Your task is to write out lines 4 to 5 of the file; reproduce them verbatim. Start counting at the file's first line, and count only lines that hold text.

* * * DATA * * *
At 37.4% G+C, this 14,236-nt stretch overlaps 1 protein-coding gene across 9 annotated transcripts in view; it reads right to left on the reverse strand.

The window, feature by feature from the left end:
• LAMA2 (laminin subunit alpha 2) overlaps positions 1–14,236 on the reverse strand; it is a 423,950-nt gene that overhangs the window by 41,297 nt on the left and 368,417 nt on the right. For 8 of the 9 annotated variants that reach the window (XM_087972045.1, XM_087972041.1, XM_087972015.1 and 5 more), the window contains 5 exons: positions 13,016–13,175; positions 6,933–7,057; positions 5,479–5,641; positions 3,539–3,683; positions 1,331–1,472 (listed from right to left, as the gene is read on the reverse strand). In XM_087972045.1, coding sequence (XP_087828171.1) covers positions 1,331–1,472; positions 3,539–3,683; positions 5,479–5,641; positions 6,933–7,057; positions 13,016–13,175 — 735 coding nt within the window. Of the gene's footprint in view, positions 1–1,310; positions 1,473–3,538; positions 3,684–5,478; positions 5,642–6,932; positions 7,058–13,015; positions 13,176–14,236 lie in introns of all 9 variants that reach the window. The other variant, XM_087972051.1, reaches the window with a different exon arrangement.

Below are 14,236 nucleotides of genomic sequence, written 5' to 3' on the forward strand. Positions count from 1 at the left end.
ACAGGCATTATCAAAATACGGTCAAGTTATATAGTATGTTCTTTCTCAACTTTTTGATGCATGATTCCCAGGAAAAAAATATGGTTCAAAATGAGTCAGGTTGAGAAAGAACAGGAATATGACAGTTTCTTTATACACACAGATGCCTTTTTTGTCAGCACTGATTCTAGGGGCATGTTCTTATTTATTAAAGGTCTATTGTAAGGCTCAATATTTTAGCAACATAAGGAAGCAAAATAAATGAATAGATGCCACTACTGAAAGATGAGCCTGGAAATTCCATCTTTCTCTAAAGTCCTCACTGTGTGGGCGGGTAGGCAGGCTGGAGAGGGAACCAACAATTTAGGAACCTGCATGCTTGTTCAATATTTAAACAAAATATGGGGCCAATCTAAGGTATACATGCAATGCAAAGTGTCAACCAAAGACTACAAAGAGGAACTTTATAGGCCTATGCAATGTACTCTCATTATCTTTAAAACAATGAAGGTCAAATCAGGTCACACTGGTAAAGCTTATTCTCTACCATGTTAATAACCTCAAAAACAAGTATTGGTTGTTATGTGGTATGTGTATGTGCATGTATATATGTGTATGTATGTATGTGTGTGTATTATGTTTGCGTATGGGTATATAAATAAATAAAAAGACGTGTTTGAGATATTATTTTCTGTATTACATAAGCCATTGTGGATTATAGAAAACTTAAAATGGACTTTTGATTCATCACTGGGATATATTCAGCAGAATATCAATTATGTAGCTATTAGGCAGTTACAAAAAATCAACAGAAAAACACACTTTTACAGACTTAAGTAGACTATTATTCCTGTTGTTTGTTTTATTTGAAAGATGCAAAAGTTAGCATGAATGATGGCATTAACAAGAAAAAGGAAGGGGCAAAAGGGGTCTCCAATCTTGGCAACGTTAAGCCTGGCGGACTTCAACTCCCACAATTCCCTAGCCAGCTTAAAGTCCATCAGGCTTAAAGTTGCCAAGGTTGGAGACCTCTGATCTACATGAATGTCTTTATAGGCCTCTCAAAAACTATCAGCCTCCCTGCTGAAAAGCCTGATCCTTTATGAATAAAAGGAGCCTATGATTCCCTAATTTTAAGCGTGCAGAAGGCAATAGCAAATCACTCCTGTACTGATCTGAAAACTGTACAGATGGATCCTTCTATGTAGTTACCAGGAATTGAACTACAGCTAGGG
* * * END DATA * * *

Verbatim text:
Below are 14,236 nucleotides of genomic sequence, written 5' to 3' on the forward strand. Positions count from 1 at the left end.
ACAGGCATTATCAAAATACGGTCAAGTTATATAGTATGTTCTTTCTCAACTTTTTGATGCATGATTCCCAGGAAAAAAATATGGTTCAAAATGAGTCAGGTTGAGAAAGAACAGGAATATGACAGTTTCTTTATACACACAGATGCCTTTTTTGTCAGCACTGATTCTAGGGGCATGTTCTTATTTATTAAAGGTCTATTGTAAGGCTCAATATTTTAGCAACATAAGGAAGCAAAATAAATGAATAGATGCCACTACTGAAAGATGAGCCTGGAAATTCCATCTTTCTCTAAAGTCCTCACTGTGTGGGCGGGTAGGCAGGCTGGAGAGGGAACCAACAATTTAGGAACCTGCATGCTTGTTCAATATTTAAACAAAATATGGGGCCAATCTAAGGTATACATGCAATGCAAAGTGTCAACCAAAGACTACAAAGAGGAACTTTATAGGCCTATGCAATGTACTCTCATTATCTTTAAAACAATGAAGGTCAAATCAGGTCACACTGGTAAAGCTTATTCTCTACCATGTTAATAACCTCAAAAACAAGTATTGGTTGTTATGTGGTATGTGTATGTGCATGTATATATGTGTATGTATGTATGTGTGTGTATTATGTTTGCGTATGGGTATATAAATAAATAAAAAGACGTGTTTGAGATATTATTTTCTGTATTACATAAGCCATTGTGGATTATAGAAAACTTAAAATGGACTTTTGATTCATCACTGGGATATATTCAGCAGAATATCAATTATGTAGCTATTAGGCAGTTACAAAAAATCAACAGAAAAACACACTTTTACAGACTTAAGTAGACTATTATTCCTGTTGTTTGTTTTATTTGAAAGATGCAAAAGTTAGCATGAATGATGGCATTAACAAGAAAAAGGAAGGGGCAAAAGGGGTCTCCAATCTTGGCAACGTTAAGCCTGGCGGACTTCAACTCCCACAATTCCCTAGCCAGCTTAAAGTCCATCAGGCTTAAAGTTGCCAAGGTTGGAGACCTCTGATCTACATGAATGTCTTTATAGGCCTCTCAAAAACTATCAGCCTCCCTGCTGAAAAGCCTGATCCTTTATGAATAAAAGGAGCCTATGATTCCCTAATTTTAAGCGTGCAGAAGGCAATAGCAAATCACTCCTGTACTGATCTGAAAACTGTACAGATGGATCCTTCTATGTAGTTACCAGGAATTGAACTACAGCTAGGG